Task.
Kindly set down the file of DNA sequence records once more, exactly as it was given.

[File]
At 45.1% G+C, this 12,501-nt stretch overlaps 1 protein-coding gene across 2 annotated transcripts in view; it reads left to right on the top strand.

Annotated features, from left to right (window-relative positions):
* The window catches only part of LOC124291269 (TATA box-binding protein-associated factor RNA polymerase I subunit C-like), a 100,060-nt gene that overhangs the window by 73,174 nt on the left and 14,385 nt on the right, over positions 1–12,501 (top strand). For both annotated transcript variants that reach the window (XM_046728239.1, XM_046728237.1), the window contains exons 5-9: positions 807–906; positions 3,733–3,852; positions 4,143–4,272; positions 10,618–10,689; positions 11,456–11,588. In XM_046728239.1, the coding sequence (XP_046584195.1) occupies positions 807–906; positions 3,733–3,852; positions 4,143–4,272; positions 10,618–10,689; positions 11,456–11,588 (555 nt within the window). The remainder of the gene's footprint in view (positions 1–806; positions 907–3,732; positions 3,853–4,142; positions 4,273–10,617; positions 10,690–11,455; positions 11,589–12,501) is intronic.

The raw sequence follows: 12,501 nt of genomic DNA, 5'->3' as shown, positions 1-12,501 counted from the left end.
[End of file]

At 45.1% G+C, this 12,501-nt stretch overlaps 1 protein-coding gene across 2 annotated transcripts in view; it reads left to right on the top strand.

Annotated features, from left to right (window-relative positions):
* The window catches only part of LOC124291269 (TATA box-binding protein-associated factor RNA polymerase I subunit C-like), a 100,060-nt gene that overhangs the window by 73,174 nt on the left and 14,385 nt on the right, over positions 1–12,501 (top strand). For both annotated transcript variants that reach the window (XM_046728239.1, XM_046728237.1), the window contains exons 5-9: positions 807–906; positions 3,733–3,852; positions 4,143–4,272; positions 10,618–10,689; positions 11,456–11,588. In XM_046728239.1, the coding sequence (XP_046584195.1) occupies positions 807–906; positions 3,733–3,852; positions 4,143–4,272; positions 10,618–10,689; positions 11,456–11,588 (555 nt within the window). The remainder of the gene's footprint in view (positions 1–806; positions 907–3,732; positions 3,853–4,142; positions 4,273–10,617; positions 10,690–11,455; positions 11,589–12,501) is intronic.

The raw sequence follows: 12,501 nt of genomic DNA, 5'->3' as shown, positions 1-12,501 counted from the left end.